Your brain can survive for several minutes after your heart stops. But what if your brain took a time-out and stopped working for five seconds? Would you be instantly brain-dead? What would happen to your other organs if you experienced this? And could your normal life functions resume when your brain begins working again?
Your brain is important. It controls your thoughts and movements, as well as all the bodily functions that keep you alive. This amazing organ can survive up to six minutes after your heart stops. But sometimes, the human brain can take a coffee break.
When most of the brain activity shuts down, you could be in a coma or vegetative state. These conditions could be temporary or permanent. But they’re different from your brain stopping completely.
If your brain stopped for five seconds, all your primary functions like pulse, breathing and blood pressure would shut down. But what would happen if your brain started working again? Could you go back to your everyday life?
I’m sorry to break it to you, but if your brain shut off for five seconds, you’d be brain-dead. And brain death is irreversible. Though at that moment, you might not look dead. You’d seem to be in a deep, deep sleep. So before declaring your brain-dead, your doctors would need to perform several tests.
They’d shine a light in your eyes to confirm that your pupils are no longer reacting. They’d also check whether you have any reaction to pain or if your gag reflex still kicks in. Once it is confirmed you have no pulse and no registered brain activity, you would be clinically dead. Sadly, nothing can be done to reverse this.
Your brain wouldn’t be able to come back to life five seconds later. But what would be happening to your body?
Without any medical intervention, brain death would lead to multiple organ failure, hypothermia and respiratory failure. Since your lungs no longer work, your body wouldn’t get any new oxygen. Your cardiac muscles would start to die. Within an hour or so, your heart would stop. But your death process wouldn’t end there.
About one week after your brain death, your kidneys would start to fail. And so would your immune functions. That’s because your brain would no longer be creating the hormones needed for all the biological processes in your body.
If there’s one bright side to all of this, at least you wouldn’t suffer. You wouldn’t feel anything. But that’s only because you’re completely dead. If you are a registered organ donor, the doctors would have methods to keep your body functioning for a long time even after brain death.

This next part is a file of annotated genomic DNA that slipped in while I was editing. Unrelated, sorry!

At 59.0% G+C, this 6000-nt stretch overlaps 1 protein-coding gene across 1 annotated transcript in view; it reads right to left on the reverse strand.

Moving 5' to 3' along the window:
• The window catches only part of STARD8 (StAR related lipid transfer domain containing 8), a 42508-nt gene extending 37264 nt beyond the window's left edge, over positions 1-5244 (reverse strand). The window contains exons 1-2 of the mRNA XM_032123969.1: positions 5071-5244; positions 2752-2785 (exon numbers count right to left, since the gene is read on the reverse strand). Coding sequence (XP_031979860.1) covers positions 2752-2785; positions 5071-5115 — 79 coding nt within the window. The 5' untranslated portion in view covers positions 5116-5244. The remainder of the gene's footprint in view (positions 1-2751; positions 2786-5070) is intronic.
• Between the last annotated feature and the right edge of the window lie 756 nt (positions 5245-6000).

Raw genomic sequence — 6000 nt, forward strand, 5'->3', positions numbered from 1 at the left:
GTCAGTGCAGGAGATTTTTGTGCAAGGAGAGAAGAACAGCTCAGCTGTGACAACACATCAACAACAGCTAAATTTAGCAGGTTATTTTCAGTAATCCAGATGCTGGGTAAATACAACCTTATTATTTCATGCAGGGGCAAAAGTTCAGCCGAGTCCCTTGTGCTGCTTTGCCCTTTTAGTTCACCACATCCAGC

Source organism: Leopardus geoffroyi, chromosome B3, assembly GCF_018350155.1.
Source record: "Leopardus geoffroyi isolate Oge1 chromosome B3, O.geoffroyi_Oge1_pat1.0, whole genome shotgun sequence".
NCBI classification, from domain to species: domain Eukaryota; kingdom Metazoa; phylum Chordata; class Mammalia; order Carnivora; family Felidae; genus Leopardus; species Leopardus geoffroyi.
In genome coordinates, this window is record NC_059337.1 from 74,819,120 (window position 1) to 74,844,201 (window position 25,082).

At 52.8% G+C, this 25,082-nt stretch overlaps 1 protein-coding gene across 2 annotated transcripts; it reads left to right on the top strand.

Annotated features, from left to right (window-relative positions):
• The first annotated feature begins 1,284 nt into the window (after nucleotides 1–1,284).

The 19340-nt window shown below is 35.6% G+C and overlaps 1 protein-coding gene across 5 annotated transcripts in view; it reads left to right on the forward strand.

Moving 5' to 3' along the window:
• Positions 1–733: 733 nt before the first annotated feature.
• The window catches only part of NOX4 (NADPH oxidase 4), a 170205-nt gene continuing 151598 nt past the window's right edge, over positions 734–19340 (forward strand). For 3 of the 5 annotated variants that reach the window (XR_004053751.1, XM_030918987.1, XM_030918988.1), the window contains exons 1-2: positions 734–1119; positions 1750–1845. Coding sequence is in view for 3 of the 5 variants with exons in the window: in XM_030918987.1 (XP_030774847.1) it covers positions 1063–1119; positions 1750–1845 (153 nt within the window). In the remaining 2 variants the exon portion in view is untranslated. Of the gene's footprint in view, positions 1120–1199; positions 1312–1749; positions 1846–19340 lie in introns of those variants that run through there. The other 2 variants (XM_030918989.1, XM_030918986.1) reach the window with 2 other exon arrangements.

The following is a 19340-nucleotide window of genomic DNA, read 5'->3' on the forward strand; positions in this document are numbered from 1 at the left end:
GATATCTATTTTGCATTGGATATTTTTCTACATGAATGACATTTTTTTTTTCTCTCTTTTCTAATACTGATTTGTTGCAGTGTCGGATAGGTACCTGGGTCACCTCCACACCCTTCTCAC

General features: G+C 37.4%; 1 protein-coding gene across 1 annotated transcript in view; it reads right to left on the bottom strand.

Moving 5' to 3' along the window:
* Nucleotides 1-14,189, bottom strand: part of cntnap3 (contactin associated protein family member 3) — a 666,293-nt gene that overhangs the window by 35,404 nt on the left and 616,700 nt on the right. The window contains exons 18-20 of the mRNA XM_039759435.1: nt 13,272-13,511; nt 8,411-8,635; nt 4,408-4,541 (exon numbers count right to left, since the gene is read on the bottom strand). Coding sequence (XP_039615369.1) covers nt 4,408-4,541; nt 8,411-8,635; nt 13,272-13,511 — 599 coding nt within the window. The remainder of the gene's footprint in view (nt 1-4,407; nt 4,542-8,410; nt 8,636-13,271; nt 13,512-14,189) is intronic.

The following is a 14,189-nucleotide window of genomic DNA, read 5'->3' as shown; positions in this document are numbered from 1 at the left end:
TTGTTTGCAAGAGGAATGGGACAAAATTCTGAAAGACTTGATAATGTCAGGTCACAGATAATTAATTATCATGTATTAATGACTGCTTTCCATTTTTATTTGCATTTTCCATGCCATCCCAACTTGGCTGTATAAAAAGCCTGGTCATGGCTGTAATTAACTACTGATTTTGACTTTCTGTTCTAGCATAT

They would need to maintain a healthy environment for your organs, so they’d provide your body with necessary medications, hormones and fluids. And they’d keep you on a ventilator. This breathing machine would inflate your lungs with air to keep your heart beating. As long as there is oxygen, your heart can keep on pumping.
During this time, they’d cover your body in blankets to keep you warm. You would look like you were asleep. Once the doctors harvested all the organs they could, this treatment would cease. It would make no ethical sense to keep your body alive.
It would all be worth it because your organs would be available for patients desperately waiting for organ or tissue donations. And most organs come from brain-dead donors. But brain death doesn’t happen all that often. It occurs in only one out of every 200 hospital deaths. So you can see why organ transplants are so hard to come by.
Or I guess you could see if you weren’t, you know, brain-dead. But would it be any better if you were in a coma and never woke up?
- “Understanding Brain Death And Organ Donation | Finger Lakes Donor Recovery Network”. 2011. donorrecovery.org.
- “What’s The Difference Between A Coma And Brain Death?”. 2020. life-source.org.
- “Brain Death – Better Health Channel”. 2021. betterhealth.vic.gov.au.
- “Analysis Of The Complications Of 6 Brain-Dead Patients.”. Cho, Hyun Sung, Kook Hyun Lee, Sang Chul Lee, and Il Yong Kwak. 2021. Korean Journal Of Anesthesiology 29 (5): 718-723. ekja.org.
- “Survival Of Cardiac Function After Brain Death In Patients In Kuwait”. Al-Shammri, S., R.F. Nelson, R. Madavan, T.A. Subramaniam, and T.R. Swaminathan. 2003. European Neurology 49 (2): 90-93. doi:10.1159/000068506. pubmed.ncbi.nlm.nih.gov.